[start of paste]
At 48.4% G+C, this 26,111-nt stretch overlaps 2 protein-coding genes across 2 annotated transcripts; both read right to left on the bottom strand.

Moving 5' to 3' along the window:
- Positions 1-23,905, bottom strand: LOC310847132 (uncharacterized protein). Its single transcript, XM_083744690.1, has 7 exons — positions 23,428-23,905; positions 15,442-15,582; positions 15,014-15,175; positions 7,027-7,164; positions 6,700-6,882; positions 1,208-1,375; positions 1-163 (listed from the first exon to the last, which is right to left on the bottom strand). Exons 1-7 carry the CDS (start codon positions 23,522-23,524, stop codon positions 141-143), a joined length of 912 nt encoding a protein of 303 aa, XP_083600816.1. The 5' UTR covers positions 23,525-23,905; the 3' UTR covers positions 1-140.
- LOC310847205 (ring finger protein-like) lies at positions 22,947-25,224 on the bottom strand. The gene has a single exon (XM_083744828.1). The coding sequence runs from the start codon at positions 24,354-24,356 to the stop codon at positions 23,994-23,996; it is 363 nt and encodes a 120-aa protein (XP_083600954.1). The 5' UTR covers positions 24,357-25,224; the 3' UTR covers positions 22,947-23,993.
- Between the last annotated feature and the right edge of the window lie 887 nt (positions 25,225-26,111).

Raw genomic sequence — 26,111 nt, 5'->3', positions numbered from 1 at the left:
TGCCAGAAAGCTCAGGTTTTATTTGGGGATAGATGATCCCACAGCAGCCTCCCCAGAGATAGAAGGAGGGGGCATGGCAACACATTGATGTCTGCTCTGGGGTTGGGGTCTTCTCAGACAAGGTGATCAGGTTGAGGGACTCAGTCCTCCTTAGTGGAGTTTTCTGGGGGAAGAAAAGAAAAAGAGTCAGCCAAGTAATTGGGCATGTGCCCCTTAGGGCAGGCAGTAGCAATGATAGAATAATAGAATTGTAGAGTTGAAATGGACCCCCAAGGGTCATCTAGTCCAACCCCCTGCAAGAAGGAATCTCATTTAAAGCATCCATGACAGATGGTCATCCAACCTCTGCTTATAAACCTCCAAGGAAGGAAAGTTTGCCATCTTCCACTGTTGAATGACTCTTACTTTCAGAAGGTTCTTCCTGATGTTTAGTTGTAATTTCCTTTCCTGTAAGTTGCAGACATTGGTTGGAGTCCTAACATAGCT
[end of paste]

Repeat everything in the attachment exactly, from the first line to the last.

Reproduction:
At 48.4% G+C, this 26,111-nt stretch overlaps 2 protein-coding genes across 2 annotated transcripts; both read right to left on the bottom strand.

Moving 5' to 3' along the window:
- Positions 1-23,905, bottom strand: LOC310847132 (uncharacterized protein). Its single transcript, XM_083744690.1, has 7 exons — positions 23,428-23,905; positions 15,442-15,582; positions 15,014-15,175; positions 7,027-7,164; positions 6,700-6,882; positions 1,208-1,375; positions 1-163 (listed from the first exon to the last, which is right to left on the bottom strand). Exons 1-7 carry the CDS (start codon positions 23,522-23,524, stop codon positions 141-143), a joined length of 912 nt encoding a protein of 303 aa, XP_083600816.1. The 5' UTR covers positions 23,525-23,905; the 3' UTR covers positions 1-140.
- LOC310847205 (ring finger protein-like) lies at positions 22,947-25,224 on the bottom strand. The gene has a single exon (XM_083744828.1). The coding sequence runs from the start codon at positions 24,354-24,356 to the stop codon at positions 23,994-23,996; it is 363 nt and encodes a 120-aa protein (XP_083600954.1). The 5' UTR covers positions 24,357-25,224; the 3' UTR covers positions 22,947-23,993.
- Between the last annotated feature and the right edge of the window lie 887 nt (positions 25,225-26,111).

Raw genomic sequence — 26,111 nt, 5'->3', positions numbered from 1 at the left:
TGCCAGAAAGCTCAGGTTTTATTTGGGGATAGATGATCCCACAGCAGCCTCCCCAGAGATAGAAGGAGGGGGCATGGCAACACATTGATGTCTGCTCTGGGGTTGGGGTCTTCTCAGACAAGGTGATCAGGTTGAGGGACTCAGTCCTCCTTAGTGGAGTTTTCTGGGGGAAGAAAAGAAAAAGAGTCAGCCAAGTAATTGGGCATGTGCCCCTTAGGGCAGGCAGTAGCAATGATAGAATAATAGAATTGTAGAGTTGAAATGGACCCCCAAGGGTCATCTAGTCCAACCCCCTGCAAGAAGGAATCTCATTTAAAGCATCCATGACAGATGGTCATCCAACCTCTGCTTATAAACCTCCAAGGAAGGAAAGTTTGCCATCTTCCACTGTTGAATGACTCTTACTTTCAGAAGGTTCTTCCTGATGTTTAGTTGTAATTTCCTTTCCTGTAAGTTGCAGACATTGGTTGGAGTCCTAACATAGCT